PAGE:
Former Vermont Gov. Howard Dean tried it as chairman of the Democratic National Committee, and now Vermont Sen. Bernie Sanders is modeling his campaign on a 50-state strategy rejected by other Democrats as a waste of time.

While candidates like Hillary Clinton are building a plan to compete in so-called blue and purple states to collect enough electoral votes to win the presidency, Sanders said the party must follow Dean's model and build inside conservative red states.

Sen. Bernie Sanders campaigning. AP Photo

"I think it is insane that the Democrats do not have a 50-state strategy," Sanders told the Nation magazine in an interview published Monday.

"How is it that, if you are the party of working people, supposedly, you abdicate your responsibility in some of the poorest states of America? Where are you in Mississippi? Where are you in South Carolina? Where are you in Alabama? Where are you in other low-income states? If you don't get started now, you will never advance. So I intend in this campaign to go to states that many Democratic candidates don't usually visit," he told the Nation's John Nichols.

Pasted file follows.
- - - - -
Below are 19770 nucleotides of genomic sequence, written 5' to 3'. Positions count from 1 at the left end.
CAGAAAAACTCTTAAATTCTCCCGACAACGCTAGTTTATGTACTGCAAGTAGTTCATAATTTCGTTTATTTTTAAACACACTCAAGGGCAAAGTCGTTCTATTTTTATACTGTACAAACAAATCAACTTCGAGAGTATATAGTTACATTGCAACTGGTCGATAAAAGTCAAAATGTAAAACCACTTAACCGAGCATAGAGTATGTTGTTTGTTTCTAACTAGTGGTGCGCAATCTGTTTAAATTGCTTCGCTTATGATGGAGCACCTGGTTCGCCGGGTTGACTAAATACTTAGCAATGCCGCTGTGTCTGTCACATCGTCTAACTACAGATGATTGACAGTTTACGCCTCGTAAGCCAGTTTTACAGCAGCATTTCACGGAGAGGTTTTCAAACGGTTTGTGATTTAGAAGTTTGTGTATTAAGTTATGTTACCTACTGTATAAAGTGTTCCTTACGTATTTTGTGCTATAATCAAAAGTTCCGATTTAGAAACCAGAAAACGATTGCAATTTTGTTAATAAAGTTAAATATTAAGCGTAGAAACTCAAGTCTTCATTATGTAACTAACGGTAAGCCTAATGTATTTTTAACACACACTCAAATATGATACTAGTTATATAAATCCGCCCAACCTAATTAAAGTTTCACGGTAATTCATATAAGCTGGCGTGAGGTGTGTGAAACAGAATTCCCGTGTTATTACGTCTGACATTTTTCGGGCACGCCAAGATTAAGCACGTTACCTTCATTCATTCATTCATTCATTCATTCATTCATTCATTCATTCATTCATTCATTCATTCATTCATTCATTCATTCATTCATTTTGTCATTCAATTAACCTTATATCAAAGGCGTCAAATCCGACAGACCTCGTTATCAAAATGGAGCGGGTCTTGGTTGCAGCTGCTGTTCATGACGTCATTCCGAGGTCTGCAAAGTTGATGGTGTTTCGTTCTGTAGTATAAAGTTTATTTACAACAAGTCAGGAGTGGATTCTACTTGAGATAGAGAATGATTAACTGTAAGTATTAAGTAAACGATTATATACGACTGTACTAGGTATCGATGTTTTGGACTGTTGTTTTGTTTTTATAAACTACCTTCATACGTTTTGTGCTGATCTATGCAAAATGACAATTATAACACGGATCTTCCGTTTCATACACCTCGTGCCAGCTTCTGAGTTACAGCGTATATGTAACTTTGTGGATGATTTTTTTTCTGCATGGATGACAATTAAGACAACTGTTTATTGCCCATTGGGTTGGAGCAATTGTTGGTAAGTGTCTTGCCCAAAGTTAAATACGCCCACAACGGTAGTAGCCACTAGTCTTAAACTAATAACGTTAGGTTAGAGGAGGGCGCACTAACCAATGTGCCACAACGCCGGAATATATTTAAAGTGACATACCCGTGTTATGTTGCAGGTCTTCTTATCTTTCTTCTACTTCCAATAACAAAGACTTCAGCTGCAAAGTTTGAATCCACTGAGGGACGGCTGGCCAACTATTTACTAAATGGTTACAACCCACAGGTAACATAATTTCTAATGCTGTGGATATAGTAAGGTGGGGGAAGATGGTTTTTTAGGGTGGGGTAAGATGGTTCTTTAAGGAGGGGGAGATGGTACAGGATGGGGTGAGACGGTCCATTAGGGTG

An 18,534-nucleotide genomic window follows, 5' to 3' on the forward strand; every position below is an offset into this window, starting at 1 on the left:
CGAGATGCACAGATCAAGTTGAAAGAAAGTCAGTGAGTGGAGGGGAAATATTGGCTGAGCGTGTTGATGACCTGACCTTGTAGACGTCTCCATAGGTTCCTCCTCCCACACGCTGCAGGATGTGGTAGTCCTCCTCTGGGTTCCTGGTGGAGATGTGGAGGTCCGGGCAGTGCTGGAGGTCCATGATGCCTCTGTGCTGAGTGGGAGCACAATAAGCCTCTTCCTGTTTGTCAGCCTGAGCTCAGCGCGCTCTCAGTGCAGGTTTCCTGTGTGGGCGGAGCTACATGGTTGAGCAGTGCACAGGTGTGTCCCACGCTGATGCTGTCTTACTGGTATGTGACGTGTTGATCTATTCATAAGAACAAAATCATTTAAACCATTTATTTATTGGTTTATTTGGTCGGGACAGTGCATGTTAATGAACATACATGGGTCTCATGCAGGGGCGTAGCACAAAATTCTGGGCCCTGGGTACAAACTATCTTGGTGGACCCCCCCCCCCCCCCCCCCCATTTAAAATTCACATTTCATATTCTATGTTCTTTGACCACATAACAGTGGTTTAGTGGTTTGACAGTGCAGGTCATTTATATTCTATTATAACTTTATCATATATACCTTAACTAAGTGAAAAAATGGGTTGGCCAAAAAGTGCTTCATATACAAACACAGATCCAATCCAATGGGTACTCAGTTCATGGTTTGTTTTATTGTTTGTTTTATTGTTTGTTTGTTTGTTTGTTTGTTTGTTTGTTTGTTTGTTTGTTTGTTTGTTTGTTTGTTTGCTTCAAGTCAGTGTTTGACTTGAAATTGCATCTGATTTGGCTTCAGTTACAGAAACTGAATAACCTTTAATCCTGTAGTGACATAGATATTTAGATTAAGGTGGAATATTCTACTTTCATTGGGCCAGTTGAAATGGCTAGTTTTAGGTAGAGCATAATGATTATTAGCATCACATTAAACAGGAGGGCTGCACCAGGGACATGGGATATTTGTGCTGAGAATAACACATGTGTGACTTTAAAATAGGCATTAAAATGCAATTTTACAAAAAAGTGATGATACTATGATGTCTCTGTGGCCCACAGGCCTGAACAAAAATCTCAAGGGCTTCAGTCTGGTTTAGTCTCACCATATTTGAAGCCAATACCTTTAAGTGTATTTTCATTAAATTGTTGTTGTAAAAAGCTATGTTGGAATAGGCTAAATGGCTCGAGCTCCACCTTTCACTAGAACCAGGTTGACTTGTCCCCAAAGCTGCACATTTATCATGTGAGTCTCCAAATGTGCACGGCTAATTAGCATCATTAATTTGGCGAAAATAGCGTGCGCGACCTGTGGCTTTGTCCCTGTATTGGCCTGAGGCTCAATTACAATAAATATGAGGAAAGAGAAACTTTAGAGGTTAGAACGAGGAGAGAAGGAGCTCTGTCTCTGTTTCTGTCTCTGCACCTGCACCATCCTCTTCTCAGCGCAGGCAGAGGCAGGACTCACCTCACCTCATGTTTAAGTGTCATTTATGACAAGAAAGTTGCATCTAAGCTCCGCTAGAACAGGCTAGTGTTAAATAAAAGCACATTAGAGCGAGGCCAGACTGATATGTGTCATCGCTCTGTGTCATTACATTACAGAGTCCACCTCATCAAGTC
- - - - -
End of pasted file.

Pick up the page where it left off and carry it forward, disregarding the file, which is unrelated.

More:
Dean's plan worked, helping his party in congressional elections. But on the presidential stage, Democrats typically stay on the coasts and upper Midwest, ignoring Southern states.

Howard Dean pushed a 50-state election strategy as DNC chairman. AP Photo

What's more, Sanders wants red states to host presidential primary debates, even some between Democrats and Republicans, which would be history-making.

"I would like as many debates as possible, and I would also like to break new ground and have debates with Republicans and Democrats. I think that will be very positive for the American people in that we'll be able to focus on issues. Let the Republicans defend why they want to give tax breaks to the billionaires and make massive cuts in Medicare. I would love to hear it," he told the magazine.

Paul Bedard, the Washington Examiner's "Washington Secrets" columnist, can be contacted at